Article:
Answers to air cargo's problems still elusive?
The International Air Transport Association’s soon-to-retire global head of cargo, Des Vertannes, said the industry still depends on freight status updates.
“Where we are in 2014 is not much further than where we were in 2010. We can have no level of confidence in screening done to piece level,” she said.
Reeder sees differing standards between companies as a further complication.
“There are too many business models in play. What happens at DHL is different from what happens in FedEx or at Atlas,” she said.
Annegret Rohloff, policy officer, risk management and security in the European Commission’s Taxation and Customs Directorate, said experiences and results from pilot projects were being shared with the U.S.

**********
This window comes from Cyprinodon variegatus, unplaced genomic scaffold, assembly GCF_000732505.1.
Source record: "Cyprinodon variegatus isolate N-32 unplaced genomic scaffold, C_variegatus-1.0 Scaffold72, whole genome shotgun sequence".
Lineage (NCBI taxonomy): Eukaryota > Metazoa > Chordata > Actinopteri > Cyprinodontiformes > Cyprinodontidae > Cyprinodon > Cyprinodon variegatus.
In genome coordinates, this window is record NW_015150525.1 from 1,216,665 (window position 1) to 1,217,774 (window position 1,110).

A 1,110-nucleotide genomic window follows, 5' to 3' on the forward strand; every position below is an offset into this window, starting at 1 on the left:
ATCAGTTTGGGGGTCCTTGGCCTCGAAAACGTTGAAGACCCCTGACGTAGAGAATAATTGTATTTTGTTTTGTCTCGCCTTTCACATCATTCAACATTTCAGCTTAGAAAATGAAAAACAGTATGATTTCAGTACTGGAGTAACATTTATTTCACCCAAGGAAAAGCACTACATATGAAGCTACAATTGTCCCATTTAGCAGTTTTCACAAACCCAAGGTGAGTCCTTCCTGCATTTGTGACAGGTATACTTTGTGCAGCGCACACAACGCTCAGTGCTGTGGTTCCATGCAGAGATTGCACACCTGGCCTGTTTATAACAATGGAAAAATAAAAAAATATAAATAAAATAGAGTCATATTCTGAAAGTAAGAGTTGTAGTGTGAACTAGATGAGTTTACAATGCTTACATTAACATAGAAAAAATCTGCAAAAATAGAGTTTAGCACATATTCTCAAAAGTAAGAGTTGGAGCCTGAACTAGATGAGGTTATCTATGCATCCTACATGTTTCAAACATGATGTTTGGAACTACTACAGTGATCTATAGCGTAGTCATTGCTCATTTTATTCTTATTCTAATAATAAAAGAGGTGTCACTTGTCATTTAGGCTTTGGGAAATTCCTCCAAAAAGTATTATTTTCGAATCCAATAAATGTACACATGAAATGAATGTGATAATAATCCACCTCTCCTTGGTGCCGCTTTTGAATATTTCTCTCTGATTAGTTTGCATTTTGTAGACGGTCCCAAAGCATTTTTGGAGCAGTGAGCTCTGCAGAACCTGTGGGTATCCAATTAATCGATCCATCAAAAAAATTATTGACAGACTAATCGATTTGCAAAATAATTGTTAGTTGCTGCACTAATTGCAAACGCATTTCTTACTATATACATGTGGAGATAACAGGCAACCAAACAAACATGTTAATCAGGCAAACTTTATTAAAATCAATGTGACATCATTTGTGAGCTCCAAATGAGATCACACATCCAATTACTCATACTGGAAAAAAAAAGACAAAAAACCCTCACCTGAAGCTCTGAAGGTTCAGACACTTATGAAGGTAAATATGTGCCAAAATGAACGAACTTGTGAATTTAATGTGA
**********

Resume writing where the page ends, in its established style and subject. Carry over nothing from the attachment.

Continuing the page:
“We have even started compiling joint principles. We agree on most things – the data we would like transmitted, filing systems, and mitigation measures,” she said.
Vertannes said there are still “transit black holes” around the world, which is why the EU felt obliged to introduce its ACC3 regulations (Air Cargo or Mail Carrier operating into the Union from a Third Country Airport).
Despite the industry’s efforts, Vertannes acknowledged that mail, express and general cargo sectors “still progress at different speeds.” But he claimed that the Cargo 2000 master operating plan, no longer solely an IATA initiative but backed by the whole industry, provides the transparency regulators are looking for.